Daft Punk-Endorsed Kavinsky Isn’t A Musician, Has 30 Million YouTube Views


French producer and DJ Kavinsky has provided a song for Grand Theft Auto IV, shared the stage and studio with members of Daft Punk, and amassed over 30 million YouTube views for “Nightcall,” which scored the opening credits to Nicolas Refn’s 2011 film Drive. That’s a pretty impressive CV for a 37-year-old man who goes by Vincent Belorgey by day, admits to producing only four singles in a decade, and still doesn’t think of himself as a musician. “I don’t know how to play piano. I can’t read sheet music. A true musician can do that,” he tells me in the second-floor lobby of the Soho Grand over a glass of Balvenie whisky. “Logic is just a big trick. Everybody can make music with that kind of software.”

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Belorgey wears sneakers, a jean vest, and blue jeans, and his arms are covered with tattoos both self-referential (his moniker and song “Dead Cruiser,” off his recent debut full-length OutRun, are spelled out in ’80s brush paint on his right inner arm) and fanboyish (the logo from Survivor’s Eye of the Tiger and a profile of the deceased, beloved French DJ Mehdi on his left). He does not sport the driving gloves he started using, for the record, before Ryan Gosling. Except for his stubbled cheeks and graying blond hair, Kavinsky could pass for an extra in a retro ad for Casio keyboards.

The youthful quality of his appearance extends to his gloriously bastardized Italo-disco techno, which is rooted in the movies he watched and video games he played growing up in a suburb of Paris. “The Pong, all the Nintendos, all the Segas. The Goonies, G.I. Joe, the Spielberg movies. I’m truly a sponge. When I watch something and I like it, it stays inside me. And at one time it comes back.” It came back nearly 20 years later when Belorgey’s friend and director, Quentin Depieux– who goes by Mr. Oizo– gave him his first Macintosh computer in 2003. “It’s very late for a 30-year-old man,” he admits. Depieux was about to throw away the old Apple when Belorgey offered to take the computer instead. Maybe he could make music with the Logic Audio software inside, he suggested. And thus, Kavinsky was born.

Until that point Belorgey had been working primarily as an actor for friends like Mr. Oizo’s films. Even though his last movie, Steak, featured Kavinsky’s primordial songs with his new/old computer, eventually there wasn’t enough incentive for Belorgey to act anymore. “I knew I couldn’t do casting because I can’t be in front of the camera and try to be good between one guy before me and one guy after me. ‘So, tell me how good you are.’ I was always bad at that, so I quit,” he says. Belorgey then made “shitty music” for a couple of years that elicited reactions like the “space face”: the smile and nod. “Even I couldn’t tell if it was really good or not,” he says, “until I met [Marcus Herring], my producer. He was the first to say, ‘This is good, this is not good. You have to do things that way.'”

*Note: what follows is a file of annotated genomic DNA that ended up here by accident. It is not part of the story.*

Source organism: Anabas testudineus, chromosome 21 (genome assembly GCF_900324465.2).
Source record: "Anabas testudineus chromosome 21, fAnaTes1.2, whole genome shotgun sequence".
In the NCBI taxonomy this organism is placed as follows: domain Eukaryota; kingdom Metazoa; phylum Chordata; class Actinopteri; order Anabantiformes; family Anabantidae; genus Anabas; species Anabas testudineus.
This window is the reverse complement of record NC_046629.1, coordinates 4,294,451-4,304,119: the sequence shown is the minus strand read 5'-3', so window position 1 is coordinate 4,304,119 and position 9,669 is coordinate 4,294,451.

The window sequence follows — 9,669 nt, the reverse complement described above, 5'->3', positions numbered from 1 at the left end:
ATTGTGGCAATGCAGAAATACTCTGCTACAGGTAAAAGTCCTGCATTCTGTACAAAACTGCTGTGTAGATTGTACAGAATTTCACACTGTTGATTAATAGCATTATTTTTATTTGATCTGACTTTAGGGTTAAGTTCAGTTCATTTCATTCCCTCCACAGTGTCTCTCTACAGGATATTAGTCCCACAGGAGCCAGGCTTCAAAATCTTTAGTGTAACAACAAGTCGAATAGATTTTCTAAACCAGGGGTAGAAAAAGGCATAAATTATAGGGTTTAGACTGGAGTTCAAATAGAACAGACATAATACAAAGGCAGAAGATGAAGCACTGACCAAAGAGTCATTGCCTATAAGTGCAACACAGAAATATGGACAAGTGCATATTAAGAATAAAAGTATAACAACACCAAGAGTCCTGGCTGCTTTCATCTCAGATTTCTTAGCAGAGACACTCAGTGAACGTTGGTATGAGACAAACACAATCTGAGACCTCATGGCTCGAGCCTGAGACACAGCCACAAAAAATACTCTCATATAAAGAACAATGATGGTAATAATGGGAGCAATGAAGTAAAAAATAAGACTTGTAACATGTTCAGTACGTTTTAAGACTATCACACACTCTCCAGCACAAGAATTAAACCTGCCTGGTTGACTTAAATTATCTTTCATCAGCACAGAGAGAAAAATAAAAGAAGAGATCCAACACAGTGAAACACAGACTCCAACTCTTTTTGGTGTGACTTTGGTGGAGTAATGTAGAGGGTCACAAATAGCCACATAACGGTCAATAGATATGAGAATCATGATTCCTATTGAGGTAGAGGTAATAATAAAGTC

Some of Kavinsky’s earlier songs — like “Nightcall,” relentlessly jackhammering “Testarossa Autodrive,” and “Grand Canyon,” which creeps around a central ARP 2600 synth line — did make the cut for OutRun. This time, though, Belorgey insists the songs are more serious. He enlisted Daft Punk’s Guy-Manuel De Homem-Christo and French producer (and fellow Steak alum) SebastiAn, who helped Belorgey know when to be satisfied with a previously existing song and when to make a new one.

The result is a seductively strange concept album. Opening track “Prelude” explains that in 1986, a teenager crashed his Ferrari Testarossa, fusing his soul with the vehicle’s at the moment of impact. After emerging from the wreck a man/car hybrid zombie, he now roams the streets, “invisible to everyone but her.” In this case, “her” is played convincingly by Lovefoxxx of Cansei de Ser Sexy, whose flat, velvet croon provides the foil to “Nightcall”‘s harshly distorted voice and thumping beat. Mobb Deep’s Havoc even makes an unexpected cameo appearance on “Suburbia,” somewhat undercutting OutRun‘s noir ambiance with lines like, “I cut these fools like pizza pies with extra cheese.”

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Kavinsky half-explains the premise: “It was for me better to invent a story or something to create music about. It was truly helpful for me to imagine this like a movie, to have that kind of idea in my head and what kind of music I can do for it. It’s boring for me to make music from nothing just like that.” So far, his approach seems to be working pretty well for people like Refn and the team at Rockstar Games, who may commission “Nightcall” for the Nightride FM station on this spring’s Grand Theft Auto V. “The station is called ‘Nightride’! Come on!” Belorgey growls. “They have to use it!”

No word on that or whether Kavinsky will make a cameo appearance on Daft Punk’s upcoming album, but Belorgey will say that he’s already started thinking about his own future record. Right now, his primary inspirations include Vangelis and John Murphy, who composed the soundtrack to Danny Boyle’s 2007 sci-fi thriller Sunshine. And he wants the record to be “real life,” not just on a computer with plugins. “It will be really cold. Cold as ice,” Belorgey says. “Something to smoke weed on, I think.”

Kavinsky’s album release party is tonight at Webster Hall. Doors are at 10 p.m. 19+.

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